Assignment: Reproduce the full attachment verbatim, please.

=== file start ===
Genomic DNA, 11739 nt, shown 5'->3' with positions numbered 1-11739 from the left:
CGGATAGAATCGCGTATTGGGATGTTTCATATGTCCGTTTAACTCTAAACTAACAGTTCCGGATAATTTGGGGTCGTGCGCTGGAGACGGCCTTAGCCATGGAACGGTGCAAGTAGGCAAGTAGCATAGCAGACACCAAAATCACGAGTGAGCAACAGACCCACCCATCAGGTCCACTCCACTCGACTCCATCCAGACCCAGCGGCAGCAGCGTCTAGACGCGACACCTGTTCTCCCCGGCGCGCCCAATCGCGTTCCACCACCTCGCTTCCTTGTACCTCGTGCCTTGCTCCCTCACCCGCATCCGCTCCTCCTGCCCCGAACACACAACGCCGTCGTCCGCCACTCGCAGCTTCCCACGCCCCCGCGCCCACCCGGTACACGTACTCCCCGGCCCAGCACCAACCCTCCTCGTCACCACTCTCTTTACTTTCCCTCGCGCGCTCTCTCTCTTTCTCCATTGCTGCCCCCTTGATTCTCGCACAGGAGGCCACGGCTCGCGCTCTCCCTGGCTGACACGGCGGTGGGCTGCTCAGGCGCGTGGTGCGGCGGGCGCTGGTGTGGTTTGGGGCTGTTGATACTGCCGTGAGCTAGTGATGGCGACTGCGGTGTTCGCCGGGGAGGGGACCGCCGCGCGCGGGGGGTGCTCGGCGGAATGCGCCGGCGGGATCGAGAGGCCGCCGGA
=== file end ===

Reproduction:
Genomic DNA, 11739 nt, shown 5'->3' with positions numbered 1-11739 from the left:
CGGATAGAATCGCGTATTGGGATGTTTCATATGTCCGTTTAACTCTAAACTAACAGTTCCGGATAATTTGGGGTCGTGCGCTGGAGACGGCCTTAGCCATGGAACGGTGCAAGTAGGCAAGTAGCATAGCAGACACCAAAATCACGAGTGAGCAACAGACCCACCCATCAGGTCCACTCCACTCGACTCCATCCAGACCCAGCGGCAGCAGCGTCTAGACGCGACACCTGTTCTCCCCGGCGCGCCCAATCGCGTTCCACCACCTCGCTTCCTTGTACCTCGTGCCTTGCTCCCTCACCCGCATCCGCTCCTCCTGCCCCGAACACACAACGCCGTCGTCCGCCACTCGCAGCTTCCCACGCCCCCGCGCCCACCCGGTACACGTACTCCCCGGCCCAGCACCAACCCTCCTCGTCACCACTCTCTTTACTTTCCCTCGCGCGCTCTCTCTCTTTCTCCATTGCTGCCCCCTTGATTCTCGCACAGGAGGCCACGGCTCGCGCTCTCCCTGGCTGACACGGCGGTGGGCTGCTCAGGCGCGTGGTGCGGCGGGCGCTGGTGTGGTTTGGGGCTGTTGATACTGCCGTGAGCTAGTGATGGCGACTGCGGTGTTCGCCGGGGAGGGGACCGCCGCGCGCGGGGGGTGCTCGGCGGAATGCGCCGGCGGGATCGAGAGGCCGCCGGA